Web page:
I would take that further, and say the anger and frustration needs to be directed towards Western civilization (which is where Milner’s thought was leading her, and has led me) for the types of education it imposes on us as children. But not only in education.
My theory, I suppose, one I’m working towards in my PhD about the relationship between theories of mind, writing, senses of self, and creativity, is where also thinkers such as Lauren Berlant are working with their emphasis on fantasy and illusion in culture. The fantasies of ‘the good life’ that we cannot give up, even as those fantasies crumble around us and ruin our life systems, are dependent on the dominant Western civilization prioritizing rational thinking (e.g. scientific, positivist methods) over the artistic and creative (look at the cuts in funding for the Arts and Humanities). But also subtly and, in Foucault’s terms, productively (it ends up being pleasurable and productive for us to accept these social narrative constraints) Western civilization also manipulates our inner realities and our creative ability to think in illusory terms—that is, to dream to wish, to imagine—and channels all of these wonderful human abilities into practices that benefit not us, but those in power, those who own the means of production, those who have political strength, media ownership and capital wealth.
That is, our ability to wish and imagine and create illusions and fantasies in our inner realities (which could, if allowed and empowered, be used to live creatively for ourselves—to create art, to communicate compassionately, to build our own homes, to envision our gardens, to relate imaginatively) are instead channeled into ‘creating identities’ through extortionate and debilitating labour, through leisure pursuits (in the small amount of time we are given for it) and, most of all, through consumerism and its fantasies of the good life. Rather than create our own art, we purchase prints from Ikea, unaware of the resources we are using up. Rather than grow our own food, we purchase ‘Tesco’s finest’ for a £1 more than Tesco ‘basic’ potatoes, with the snazzy plastic packaging, even though they come from the same field. Rather than build a bridge from our own inner reality to the outside world, we accept what the outside world suggests is reflective of the inner reality it says we should have, fed to us by media, advertising, education, social norms. It is metallic-painted, alloyed, or plaid covered, or white-sanded, or in some other way pure, but just for us.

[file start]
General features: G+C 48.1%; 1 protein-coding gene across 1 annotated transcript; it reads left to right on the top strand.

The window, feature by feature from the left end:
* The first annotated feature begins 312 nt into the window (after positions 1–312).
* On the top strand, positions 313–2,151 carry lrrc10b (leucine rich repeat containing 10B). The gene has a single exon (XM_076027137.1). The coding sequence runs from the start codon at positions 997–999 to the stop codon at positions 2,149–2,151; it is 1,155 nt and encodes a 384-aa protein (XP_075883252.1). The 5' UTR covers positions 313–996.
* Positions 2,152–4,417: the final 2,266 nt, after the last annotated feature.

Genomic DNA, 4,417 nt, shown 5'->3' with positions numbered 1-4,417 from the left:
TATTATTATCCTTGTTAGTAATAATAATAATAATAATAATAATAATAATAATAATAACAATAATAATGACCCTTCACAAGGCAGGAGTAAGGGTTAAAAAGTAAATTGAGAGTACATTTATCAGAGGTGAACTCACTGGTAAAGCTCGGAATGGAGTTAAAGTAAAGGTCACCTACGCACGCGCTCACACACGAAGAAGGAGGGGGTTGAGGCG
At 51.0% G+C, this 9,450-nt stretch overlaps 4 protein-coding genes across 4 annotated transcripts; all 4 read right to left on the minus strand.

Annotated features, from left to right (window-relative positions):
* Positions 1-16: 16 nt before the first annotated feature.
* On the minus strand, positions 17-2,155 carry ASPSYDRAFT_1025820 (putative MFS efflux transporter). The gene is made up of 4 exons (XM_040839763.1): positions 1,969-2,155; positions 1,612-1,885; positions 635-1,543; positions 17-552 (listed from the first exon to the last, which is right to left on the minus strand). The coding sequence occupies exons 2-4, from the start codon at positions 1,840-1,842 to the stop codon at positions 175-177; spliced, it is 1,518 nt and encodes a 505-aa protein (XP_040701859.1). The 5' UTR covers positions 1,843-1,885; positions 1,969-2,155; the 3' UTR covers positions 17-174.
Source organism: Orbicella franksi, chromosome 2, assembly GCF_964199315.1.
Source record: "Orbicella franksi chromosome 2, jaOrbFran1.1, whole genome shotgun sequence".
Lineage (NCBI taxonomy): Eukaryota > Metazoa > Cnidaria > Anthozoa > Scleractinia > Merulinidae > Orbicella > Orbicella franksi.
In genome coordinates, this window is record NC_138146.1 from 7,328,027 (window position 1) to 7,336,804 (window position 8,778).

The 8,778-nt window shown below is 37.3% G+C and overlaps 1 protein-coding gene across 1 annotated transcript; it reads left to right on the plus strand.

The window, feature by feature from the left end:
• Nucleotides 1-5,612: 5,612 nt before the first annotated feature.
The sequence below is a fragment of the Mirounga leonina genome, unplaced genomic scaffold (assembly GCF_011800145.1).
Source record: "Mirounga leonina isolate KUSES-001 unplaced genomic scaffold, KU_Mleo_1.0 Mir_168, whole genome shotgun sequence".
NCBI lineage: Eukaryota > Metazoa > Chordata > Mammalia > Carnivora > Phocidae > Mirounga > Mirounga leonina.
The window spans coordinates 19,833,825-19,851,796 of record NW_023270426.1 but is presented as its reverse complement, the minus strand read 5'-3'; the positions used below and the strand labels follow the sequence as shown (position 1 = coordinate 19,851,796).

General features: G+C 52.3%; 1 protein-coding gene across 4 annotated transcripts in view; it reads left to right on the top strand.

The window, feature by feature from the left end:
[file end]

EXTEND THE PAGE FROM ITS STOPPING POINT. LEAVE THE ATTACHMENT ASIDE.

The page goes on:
This is how I see Western civilization using people’s creative powers against themselves. By ONE: demeaning them as less important than rational, logical (male, white, western) thinking. And then by TWO: manipulating the weakened intuitive, creative unconscious into accepting what is given to the soul, rather than that individual creating their world through creative labour.
Which is why, then, I think (believe, yet?) that expressing and affirming one’s creative powers, when one’s creativity has a dual consciousness, as Steve Thorp says of Mary Oliver’s poetry, a consciousness that expresses connection to land and place, animals, care and compassion for the non-human, and to the creativity inherent in other humans, genuinely IS a response, and a radical, affirmative, humanly responsible reaction, to the ways in which dominant modes of Western living are deracinating the world.